The soap opera swirling around Johnny Manziel is adding another sordid chapter.
After an offseason that has been filled with all sorts of twists and turns, the Heisman Trophy winner is being investigated by the NCAA. He may have taken thousands from an autograph broker. He may have committed violations so severe that he may never play another game at Texas A&M.
It's messy and ugly and complicated.
The problem, though, is quite simple — this guy doesn't think rules apply to him.
Before you start ranting and raving about NCAA rules and saying that they're unfair to college athletes like Manziel, let's remember that Manziel agreed to operate under them when he accepted a scholarship to Texas A&M. But even if we take this potential violation of NCAA rules out of the equation — innocent until proven guilty, right? — one thing has become abundantly clear.
Manziel doesn't believe rules are meant for him.
The evidence of that is overwhelming.
Long before these potential NCAA violations came to light, Manziel had already ignored plenty of rules. We don't yet know if he broke any written rules, but he's absolutely guilty of violating unwritten ones.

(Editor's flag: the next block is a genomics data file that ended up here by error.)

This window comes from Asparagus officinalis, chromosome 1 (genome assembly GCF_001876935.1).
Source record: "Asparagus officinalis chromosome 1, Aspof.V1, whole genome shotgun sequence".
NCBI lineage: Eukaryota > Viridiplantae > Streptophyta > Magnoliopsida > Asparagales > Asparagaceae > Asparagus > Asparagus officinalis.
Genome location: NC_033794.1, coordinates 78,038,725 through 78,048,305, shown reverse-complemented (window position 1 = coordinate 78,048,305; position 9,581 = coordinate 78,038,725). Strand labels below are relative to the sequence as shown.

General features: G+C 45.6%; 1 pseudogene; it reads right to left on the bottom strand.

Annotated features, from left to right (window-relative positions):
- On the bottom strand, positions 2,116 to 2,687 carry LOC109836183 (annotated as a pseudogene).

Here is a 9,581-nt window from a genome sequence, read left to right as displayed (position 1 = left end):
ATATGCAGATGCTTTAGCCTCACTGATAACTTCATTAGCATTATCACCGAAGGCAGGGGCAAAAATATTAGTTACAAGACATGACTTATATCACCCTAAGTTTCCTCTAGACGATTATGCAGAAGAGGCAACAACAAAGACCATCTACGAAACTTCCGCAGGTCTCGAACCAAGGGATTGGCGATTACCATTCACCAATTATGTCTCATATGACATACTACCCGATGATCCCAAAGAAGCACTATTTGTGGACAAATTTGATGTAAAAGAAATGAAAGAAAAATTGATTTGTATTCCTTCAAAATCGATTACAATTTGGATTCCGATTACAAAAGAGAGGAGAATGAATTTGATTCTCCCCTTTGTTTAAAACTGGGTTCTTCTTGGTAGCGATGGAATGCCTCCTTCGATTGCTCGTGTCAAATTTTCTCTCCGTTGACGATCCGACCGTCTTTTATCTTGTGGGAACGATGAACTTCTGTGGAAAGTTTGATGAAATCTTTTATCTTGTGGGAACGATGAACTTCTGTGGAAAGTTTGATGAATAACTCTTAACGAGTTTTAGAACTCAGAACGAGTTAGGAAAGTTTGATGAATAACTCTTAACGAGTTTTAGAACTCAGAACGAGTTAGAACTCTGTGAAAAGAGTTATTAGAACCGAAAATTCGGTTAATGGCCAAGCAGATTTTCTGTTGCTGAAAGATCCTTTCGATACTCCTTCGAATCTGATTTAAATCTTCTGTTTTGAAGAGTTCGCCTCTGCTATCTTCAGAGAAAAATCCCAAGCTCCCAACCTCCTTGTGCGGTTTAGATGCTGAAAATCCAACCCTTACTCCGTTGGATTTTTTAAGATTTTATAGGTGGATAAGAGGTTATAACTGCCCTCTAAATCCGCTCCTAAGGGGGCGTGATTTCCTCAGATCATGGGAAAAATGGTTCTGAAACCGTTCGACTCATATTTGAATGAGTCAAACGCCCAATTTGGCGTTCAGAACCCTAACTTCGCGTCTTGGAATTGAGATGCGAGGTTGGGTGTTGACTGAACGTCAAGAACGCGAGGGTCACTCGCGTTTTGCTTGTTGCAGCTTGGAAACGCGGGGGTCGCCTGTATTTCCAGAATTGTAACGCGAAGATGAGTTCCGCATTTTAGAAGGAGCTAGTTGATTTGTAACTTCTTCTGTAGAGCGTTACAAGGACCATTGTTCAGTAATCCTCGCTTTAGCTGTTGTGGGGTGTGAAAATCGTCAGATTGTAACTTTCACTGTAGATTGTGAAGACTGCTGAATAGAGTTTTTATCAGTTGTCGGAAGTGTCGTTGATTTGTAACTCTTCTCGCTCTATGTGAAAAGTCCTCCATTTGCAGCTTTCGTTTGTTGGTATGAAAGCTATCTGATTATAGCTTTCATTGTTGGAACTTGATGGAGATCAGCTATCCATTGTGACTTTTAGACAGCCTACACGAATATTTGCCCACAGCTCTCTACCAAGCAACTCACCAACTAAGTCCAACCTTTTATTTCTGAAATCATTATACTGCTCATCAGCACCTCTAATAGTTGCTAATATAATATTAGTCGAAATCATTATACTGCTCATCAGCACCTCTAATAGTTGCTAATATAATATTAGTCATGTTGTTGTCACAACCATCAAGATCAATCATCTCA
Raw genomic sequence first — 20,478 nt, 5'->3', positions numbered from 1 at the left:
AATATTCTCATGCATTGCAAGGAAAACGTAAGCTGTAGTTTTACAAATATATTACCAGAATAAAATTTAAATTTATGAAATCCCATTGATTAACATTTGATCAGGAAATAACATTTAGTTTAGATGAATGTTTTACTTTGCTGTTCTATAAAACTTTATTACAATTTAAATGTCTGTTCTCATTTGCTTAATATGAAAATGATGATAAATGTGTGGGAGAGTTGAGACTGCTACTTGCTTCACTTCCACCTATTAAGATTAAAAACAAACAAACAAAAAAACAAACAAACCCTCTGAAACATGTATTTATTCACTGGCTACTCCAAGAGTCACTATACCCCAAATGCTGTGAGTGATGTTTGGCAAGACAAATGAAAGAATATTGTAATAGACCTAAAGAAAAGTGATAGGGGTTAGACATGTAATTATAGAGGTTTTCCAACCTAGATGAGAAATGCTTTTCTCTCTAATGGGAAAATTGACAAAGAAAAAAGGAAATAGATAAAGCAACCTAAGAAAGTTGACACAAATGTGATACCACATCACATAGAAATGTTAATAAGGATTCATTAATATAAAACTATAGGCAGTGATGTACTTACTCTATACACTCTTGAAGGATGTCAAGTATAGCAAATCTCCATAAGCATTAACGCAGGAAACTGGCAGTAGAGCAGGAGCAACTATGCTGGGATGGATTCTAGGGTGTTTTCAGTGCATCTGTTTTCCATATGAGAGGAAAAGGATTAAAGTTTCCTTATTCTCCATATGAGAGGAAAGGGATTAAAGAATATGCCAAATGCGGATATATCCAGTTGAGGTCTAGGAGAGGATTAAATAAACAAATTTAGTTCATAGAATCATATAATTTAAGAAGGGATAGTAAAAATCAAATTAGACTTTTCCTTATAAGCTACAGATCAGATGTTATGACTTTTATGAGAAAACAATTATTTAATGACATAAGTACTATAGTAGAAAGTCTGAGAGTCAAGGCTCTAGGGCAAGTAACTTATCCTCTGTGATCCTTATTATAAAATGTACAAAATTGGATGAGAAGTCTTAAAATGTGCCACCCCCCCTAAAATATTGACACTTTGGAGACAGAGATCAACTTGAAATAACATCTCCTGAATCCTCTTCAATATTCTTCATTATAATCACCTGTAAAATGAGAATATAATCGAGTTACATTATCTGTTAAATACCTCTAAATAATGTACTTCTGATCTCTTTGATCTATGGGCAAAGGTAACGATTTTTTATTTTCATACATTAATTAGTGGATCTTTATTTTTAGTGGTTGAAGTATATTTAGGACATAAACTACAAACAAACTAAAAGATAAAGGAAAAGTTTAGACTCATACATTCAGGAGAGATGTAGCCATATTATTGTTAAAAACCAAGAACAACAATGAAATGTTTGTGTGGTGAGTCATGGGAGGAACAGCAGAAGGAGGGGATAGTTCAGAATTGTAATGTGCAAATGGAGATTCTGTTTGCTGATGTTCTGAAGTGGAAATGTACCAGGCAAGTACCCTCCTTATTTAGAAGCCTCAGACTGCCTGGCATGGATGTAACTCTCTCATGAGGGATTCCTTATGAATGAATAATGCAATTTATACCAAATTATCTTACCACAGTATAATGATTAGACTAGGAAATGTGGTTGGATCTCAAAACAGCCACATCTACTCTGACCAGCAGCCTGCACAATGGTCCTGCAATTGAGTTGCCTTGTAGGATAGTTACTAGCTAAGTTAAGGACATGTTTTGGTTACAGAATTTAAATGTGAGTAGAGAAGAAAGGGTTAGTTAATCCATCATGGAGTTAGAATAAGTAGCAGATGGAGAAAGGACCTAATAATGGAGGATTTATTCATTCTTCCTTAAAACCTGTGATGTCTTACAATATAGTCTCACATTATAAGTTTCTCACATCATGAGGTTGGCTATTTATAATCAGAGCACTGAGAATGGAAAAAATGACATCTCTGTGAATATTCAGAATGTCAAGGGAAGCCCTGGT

When you're the quarterback of a high-profile college football team, for example, there are certain expectations. Set an example for your teammates. Have good judgment. Show some maturity. Be a leader.
Wearing a Scooby Doo costume and taking lots of pictures with scantily clad gals during Halloween doesn't really do any of that.
Same goes for continuing to attend high-profile events even when each appearance brings questions about NCAA violations and football focus.
Then, of course, there was the tweet this summer about how he couldn't wait to leave College Station.
For an average 20-year-old college student, all of things that Manziel has done would be fine.
But Manziel isn't an average 20-year-old college student.
This has nothing to do with winning the Heisman either. If he'd never won the little bronze statue, he'd still be expected to act a certain way. He's the quarterback at Texas A&M — a gig he signed up for, by the way — and his team expects him to live up to that lofty position.
Imagine if Landry Jones had done some of the things that Manziel has done while he was at Oklahoma. Or if Brandon Weeden had acted this way at Oklahoma State. Neither won a Heisman, but both were expected to be leaders, and they abided by those unwritten rules.
Manziel has not.
If I'm one of his teammates, I'm furious about it, too.
His actions say the team isn't among his priorities, and these latest accusations only stand to reinforce that perception. If Manziel did what the reports are suggesting — accepting thousands of dollars from to sign memorabilia during a visit to the Miami area for the BCS championship game — he did so knowing he was breaking NCAA rules. Every college athlete knows taking such a payout is a violation. To so blatantly ignore the rules, Manziel was jeopardizing not only his eligibility but also his team's well being.